IOS Press handling credit card information of its customer

IOS Press is a publishing house headquartered in Amsterdam, specialising in the publication of journals and books related to fields of scientific, technical, and medical research (via Wikipedia). It publishes papers as ebooks and hardcopies in the fields of bio chemistry, medicine, natural sciences and computer science.

I just wanted to buy an academic book and wanted to pay using a credit card. So I went through the dialog entering my personal data. Then the “Secure payment” link was provided.

IOS Press Secure Payment form
IOS Press Secure Payment dialog

So this website is loading. As every reasonable internet user, I am checking that my credit card information is not transmitted in plain text over the internet so every internet user can eavesdrop it.

IOS Press Secure Payment offers no TLS certificate
IOS Press Secure Payment offers no TLS certificate

Whoops? No TLS certificate is provided by the server (sorry for French language settings); hence the whole website communication is neither encrypted nor signed (Issue #1). Everybody in the hops between my computer and the server by IOS Press will be able to read my credit card data.

IOS press and the payment options
IOS press payment option’s security properties

Okay, let’s see who is responsible for the payment service. This is the ogone service by Ingenico Payment Services.

The security link below the ingenico link yields a website advertising the security of ogone e-Commerce solutions. I cannot provide you a permalink as far as only a parameterized link gets accepted by the server.

Ogone e-Commerce is a secure payment system designed and managed by Ogone.

At Ogone, the security of your payments is our prime concern. Our team of specialists keeps itself informed of the latest developments in the field, to provide you with a safe, reliable system.

The “Ogone Security Charter” states

Ogone undertakes to implement the following security measures:

Our servers are protected by firewalls, access to our databases is strictly controlled, and sensitive information is encrypted.

All sensitive information collected by Ogone on the Internet is encrypted in accordance with the 128-bit SSL standard, bank grade.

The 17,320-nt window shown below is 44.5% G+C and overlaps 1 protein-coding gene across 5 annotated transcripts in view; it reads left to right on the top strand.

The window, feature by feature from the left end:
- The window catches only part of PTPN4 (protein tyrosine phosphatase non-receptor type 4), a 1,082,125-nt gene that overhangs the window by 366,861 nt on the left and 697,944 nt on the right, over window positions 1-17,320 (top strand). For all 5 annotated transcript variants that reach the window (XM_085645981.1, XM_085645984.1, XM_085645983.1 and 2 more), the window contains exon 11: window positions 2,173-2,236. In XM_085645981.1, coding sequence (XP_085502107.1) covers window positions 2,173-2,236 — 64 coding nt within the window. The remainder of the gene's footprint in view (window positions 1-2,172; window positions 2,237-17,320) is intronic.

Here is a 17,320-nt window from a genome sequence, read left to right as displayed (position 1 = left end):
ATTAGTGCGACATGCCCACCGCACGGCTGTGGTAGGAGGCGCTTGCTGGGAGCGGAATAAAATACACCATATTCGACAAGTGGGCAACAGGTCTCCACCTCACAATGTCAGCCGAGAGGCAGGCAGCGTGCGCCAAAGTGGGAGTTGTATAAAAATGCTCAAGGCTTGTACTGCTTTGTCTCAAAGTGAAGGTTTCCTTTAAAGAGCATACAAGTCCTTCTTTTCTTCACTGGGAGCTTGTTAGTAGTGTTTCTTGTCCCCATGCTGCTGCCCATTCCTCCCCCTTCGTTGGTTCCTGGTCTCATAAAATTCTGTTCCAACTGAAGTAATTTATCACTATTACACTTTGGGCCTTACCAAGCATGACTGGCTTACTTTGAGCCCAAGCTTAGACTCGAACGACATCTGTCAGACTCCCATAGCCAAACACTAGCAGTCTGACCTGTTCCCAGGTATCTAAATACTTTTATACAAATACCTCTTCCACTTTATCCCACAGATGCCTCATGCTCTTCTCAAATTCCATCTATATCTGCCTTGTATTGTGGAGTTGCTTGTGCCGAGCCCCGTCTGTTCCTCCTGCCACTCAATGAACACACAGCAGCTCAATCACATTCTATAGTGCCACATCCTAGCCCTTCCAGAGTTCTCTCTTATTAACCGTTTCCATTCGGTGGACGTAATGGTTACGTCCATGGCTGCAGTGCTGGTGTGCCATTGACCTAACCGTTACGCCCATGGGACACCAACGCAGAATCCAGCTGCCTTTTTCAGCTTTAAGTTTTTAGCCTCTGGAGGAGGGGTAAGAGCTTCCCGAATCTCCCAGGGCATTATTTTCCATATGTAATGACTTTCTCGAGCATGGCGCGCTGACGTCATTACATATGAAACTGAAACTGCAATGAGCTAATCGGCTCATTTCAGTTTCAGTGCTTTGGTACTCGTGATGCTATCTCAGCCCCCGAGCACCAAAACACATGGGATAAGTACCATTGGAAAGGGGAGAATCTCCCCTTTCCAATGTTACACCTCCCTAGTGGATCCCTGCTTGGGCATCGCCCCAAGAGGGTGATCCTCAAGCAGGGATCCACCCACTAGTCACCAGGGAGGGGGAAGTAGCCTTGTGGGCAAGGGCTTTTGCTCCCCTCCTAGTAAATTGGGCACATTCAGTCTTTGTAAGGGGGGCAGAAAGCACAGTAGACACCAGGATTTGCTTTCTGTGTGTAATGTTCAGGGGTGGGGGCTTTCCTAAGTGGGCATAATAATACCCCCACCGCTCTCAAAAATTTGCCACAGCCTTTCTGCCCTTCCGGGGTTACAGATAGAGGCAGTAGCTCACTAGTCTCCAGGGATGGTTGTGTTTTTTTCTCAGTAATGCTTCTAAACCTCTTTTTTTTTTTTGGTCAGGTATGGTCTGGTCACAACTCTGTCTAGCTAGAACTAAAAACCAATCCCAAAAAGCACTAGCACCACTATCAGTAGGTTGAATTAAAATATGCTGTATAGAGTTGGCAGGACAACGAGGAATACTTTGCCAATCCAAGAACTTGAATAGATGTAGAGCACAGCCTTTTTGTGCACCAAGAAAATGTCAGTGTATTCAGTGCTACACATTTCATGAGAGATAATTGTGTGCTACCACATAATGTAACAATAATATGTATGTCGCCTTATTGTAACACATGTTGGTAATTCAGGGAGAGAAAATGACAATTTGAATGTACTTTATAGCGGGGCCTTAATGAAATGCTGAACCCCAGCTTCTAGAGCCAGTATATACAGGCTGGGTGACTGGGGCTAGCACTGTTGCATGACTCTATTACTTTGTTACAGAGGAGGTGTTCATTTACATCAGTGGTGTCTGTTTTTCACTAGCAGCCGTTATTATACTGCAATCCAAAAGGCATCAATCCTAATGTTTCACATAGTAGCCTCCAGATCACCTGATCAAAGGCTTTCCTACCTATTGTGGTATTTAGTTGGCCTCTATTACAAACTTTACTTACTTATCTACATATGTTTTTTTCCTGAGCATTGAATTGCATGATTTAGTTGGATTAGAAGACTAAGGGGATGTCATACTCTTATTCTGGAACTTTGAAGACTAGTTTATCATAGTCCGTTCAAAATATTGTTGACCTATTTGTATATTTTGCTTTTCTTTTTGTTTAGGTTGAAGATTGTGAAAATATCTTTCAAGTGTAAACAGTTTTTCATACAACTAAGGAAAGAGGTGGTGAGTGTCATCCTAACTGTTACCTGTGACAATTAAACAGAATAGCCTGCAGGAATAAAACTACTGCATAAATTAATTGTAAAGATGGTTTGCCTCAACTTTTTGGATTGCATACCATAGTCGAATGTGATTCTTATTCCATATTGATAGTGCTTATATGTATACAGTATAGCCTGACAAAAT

No-one can access the Ogone payment pages unless they are connected in secure mode.

Your credit card number is sent only to the financial body making the transaction.

Communication with financial institutions is carried out in accordance with the transmission and security protocols set and certified by the institutions themselves.

Ensuring the security of cardholders’ data is one of the main priorities of the online payment sector. Therefore, in 2004, Visa and MasterCard created the Payment Card Industry Data Security Standard (PCI-DSS), specifying a series of requirements and procedures aimed at ensuring that cardholders’ sensitive data remains secure at all times.
Ogone is certified as AIS, SDP and PCI-DSS compliant.

Followingly the website shows two screenshots. The first one is security alert #1 and the second is security alert #2. Underneath it claims

On some browsers, this window can seem a little intimidating, but it just means that you are about to enter a secure site.

It is actually reassuring, because your financial information is collected from this site.

Even if some items are non-secure, you can enter your information safely, as the main page is secure.

So Ogone, you are telling me you are incapable of providing a payment form which only loads website components from trusted sources? (Issue #2) Actually I don’t care that much about that issue, because the website I am using does not have this issue. But I cannot take Ingenico serious stating that the security of your payments is our prime concern if they underrate the security implications.

And IOS Press, you are selling ebooks in the field of computer security?!

Attack vector in detail

For the more technically advanced readers, I want to provide the attack vector I am talking about:

  1. The hacker recognizes that I am visiting the IOS Press website (pretty reasonable as far as I am in a large network of a students’ dorm)
  2. The hacker recognizes that I am requesting the website
  3. When the server responds with the “Secure payment form”, the hacker injects malicious javascript.
  4. (Issue #3:) Leaving the website besides the injection untouched, Google Analytics (Javascript at line 253 in the source code) is loaded. Hence Google now knows that I am buying products at IOS Press. My ghostery plugin blocks that (thank you!), but for most customers this information will be shared.
  5. As I type, the hacker’s javascript logs all the characters I am typing and sends them to a malicious server. In conclusion the malicious server stores all my credit card data.
  6. I press “Yes, I confirm my payment”. My data gets transmitted to which is perfectly fine, because of https this website is TLS-secured.
IOS Press handling credit card information of its customer